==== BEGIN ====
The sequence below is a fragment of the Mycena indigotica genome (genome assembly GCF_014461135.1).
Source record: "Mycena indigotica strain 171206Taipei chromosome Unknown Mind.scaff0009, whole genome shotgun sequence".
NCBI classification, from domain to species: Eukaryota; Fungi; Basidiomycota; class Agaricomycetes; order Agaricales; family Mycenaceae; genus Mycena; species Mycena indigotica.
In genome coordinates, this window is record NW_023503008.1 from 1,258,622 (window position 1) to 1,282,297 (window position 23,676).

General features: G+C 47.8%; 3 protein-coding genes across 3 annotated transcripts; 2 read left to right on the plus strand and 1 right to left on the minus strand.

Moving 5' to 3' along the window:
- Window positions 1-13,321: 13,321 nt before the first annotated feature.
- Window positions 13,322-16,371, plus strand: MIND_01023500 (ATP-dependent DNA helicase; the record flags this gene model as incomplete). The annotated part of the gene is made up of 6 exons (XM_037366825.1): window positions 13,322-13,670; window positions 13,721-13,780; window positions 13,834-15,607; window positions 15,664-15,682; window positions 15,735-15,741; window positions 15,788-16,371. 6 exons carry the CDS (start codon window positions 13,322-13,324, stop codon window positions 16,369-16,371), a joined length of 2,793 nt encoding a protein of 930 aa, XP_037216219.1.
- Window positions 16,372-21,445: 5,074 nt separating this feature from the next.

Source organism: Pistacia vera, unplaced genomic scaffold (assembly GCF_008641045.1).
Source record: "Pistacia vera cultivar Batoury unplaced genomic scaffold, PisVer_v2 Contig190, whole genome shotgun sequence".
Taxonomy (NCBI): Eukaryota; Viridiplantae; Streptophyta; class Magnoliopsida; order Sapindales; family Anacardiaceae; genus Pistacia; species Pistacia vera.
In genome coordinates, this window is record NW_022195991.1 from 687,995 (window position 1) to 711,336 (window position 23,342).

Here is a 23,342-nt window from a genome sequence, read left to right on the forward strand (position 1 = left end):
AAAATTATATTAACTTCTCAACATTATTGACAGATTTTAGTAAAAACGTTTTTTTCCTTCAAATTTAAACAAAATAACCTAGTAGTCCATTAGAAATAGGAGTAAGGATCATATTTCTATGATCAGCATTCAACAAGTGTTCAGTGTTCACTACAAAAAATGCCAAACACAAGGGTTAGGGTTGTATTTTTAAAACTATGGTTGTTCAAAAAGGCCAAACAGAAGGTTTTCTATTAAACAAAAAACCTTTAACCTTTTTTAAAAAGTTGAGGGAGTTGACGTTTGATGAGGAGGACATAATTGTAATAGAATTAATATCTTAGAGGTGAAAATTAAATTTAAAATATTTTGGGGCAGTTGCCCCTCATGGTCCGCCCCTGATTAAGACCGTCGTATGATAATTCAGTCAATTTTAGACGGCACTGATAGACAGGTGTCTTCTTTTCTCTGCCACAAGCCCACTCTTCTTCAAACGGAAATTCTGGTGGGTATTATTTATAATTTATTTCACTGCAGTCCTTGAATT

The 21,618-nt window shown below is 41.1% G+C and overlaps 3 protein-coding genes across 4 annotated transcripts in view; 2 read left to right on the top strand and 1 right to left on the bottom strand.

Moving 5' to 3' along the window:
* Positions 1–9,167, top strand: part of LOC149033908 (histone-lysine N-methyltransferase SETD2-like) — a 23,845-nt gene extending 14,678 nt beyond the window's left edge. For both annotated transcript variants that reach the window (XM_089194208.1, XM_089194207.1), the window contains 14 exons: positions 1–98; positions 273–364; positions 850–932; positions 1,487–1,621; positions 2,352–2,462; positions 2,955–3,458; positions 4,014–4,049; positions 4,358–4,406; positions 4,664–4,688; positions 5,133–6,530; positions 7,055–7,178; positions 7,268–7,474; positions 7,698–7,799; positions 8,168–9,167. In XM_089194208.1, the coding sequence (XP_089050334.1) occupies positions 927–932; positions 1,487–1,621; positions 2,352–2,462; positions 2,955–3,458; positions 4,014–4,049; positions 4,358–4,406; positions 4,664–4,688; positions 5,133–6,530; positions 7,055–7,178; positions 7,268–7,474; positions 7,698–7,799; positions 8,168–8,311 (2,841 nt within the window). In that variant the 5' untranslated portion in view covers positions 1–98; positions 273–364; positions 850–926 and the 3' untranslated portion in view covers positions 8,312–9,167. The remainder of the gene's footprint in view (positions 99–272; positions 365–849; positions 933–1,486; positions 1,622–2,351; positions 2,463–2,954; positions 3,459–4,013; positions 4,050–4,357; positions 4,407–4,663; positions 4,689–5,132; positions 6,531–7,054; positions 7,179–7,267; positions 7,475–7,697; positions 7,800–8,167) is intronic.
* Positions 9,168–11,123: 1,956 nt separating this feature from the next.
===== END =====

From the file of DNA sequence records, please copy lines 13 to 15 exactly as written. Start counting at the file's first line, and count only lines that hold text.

In genome coordinates, this window is record NW_022195991.1 from 687,995 (window position 1) to 711,336 (window position 23,342).

Here is a 23,342-nt window from a genome sequence, read left to right on the forward strand (position 1 = left end):
AAAATTATATTAACTTCTCAACATTATTGACAGATTTTAGTAAAAACGTTTTTTTCCTTCAAATTTAAACAAAATAACCTAGTAGTCCATTAGAAATAGGAGTAAGGATCATATTTCTATGATCAGCATTCAACAAGTGTTCAGTGTTCACTACAAAAAATGCCAAACACAAGGGTTAGGGTTGTATTTTTAAAACTATGGTTGTTCAAAAAGGCCAAACAGAAGGTTTTCTATTAAACAAAAAACCTTTAACCTTTTTTAAAAAGTTGAGGGAGTTGACGTTTGATGAGGAGGACATAATTGTAATAGAATTAATATCTTAGAGGTGAAAATTAAATTTAAAATATTTTGGGGCAGTTGCCCCTCATGGTCCGCCCCTGATTAAGACCGTCGTATGATAATTCAGTCAATTTTAGACGGCACTGATAGACAGGTGTCTTCTTTTCTCTGCCACAAGCCCACTCTTCTTCAAACGGAAATTCTGGTGGGTATTATTTATAATTTATTTCACTGCAGTCCTTGAATT